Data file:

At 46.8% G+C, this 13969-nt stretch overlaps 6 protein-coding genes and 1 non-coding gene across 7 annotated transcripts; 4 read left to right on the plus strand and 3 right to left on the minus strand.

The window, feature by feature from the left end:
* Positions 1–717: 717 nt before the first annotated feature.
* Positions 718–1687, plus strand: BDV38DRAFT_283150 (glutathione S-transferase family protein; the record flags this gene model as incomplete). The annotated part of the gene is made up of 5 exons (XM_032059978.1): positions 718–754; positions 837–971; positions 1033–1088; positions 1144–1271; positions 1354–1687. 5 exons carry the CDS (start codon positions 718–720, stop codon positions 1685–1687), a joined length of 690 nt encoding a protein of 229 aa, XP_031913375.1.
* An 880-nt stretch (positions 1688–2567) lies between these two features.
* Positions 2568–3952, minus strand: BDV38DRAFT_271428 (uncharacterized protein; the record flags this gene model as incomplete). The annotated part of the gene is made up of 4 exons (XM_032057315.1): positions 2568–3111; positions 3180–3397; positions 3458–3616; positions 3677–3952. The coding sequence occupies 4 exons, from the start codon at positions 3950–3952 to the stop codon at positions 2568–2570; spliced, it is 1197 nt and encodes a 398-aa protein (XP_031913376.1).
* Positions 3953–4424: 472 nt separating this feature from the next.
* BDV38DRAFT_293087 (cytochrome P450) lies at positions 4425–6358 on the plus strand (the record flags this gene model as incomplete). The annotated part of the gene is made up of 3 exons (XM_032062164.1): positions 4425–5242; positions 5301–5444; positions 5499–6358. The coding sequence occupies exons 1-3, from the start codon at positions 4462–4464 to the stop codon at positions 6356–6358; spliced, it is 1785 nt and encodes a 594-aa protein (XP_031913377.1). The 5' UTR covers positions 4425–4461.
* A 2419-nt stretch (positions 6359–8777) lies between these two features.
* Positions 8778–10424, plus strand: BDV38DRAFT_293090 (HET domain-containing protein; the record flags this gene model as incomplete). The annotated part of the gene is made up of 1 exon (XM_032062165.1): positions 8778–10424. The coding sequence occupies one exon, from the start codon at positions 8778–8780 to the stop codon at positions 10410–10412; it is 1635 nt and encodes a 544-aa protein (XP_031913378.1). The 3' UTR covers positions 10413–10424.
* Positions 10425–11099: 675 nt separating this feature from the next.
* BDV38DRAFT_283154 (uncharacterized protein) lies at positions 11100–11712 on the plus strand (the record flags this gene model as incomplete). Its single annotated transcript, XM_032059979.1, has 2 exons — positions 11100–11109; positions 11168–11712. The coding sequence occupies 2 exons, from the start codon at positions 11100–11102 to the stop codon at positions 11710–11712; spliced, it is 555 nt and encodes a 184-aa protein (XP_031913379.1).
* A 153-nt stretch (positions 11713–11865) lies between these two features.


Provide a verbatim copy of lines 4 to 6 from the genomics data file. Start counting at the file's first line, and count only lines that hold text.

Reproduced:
* Positions 718–1687, plus strand: BDV38DRAFT_283150 (glutathione S-transferase family protein; the record flags this gene model as incomplete). The annotated part of the gene is made up of 5 exons (XM_032059978.1): positions 718–754; positions 837–971; positions 1033–1088; positions 1144–1271; positions 1354–1687. 5 exons carry the CDS (start codon positions 718–720, stop codon positions 1685–1687), a joined length of 690 nt encoding a protein of 229 aa, XP_031913375.1.
* An 880-nt stretch (positions 1688–2567) lies between these two features.
* Positions 2568–3952, minus strand: BDV38DRAFT_271428 (uncharacterized protein; the record flags this gene model as incomplete). The annotated part of the gene is made up of 4 exons (XM_032057315.1): positions 2568–3111; positions 3180–3397; positions 3458–3616; positions 3677–3952. The coding sequence occupies 4 exons, from the start codon at positions 3950–3952 to the stop codon at positions 2568–2570; spliced, it is 1197 nt and encodes a 398-aa protein (XP_031913376.1).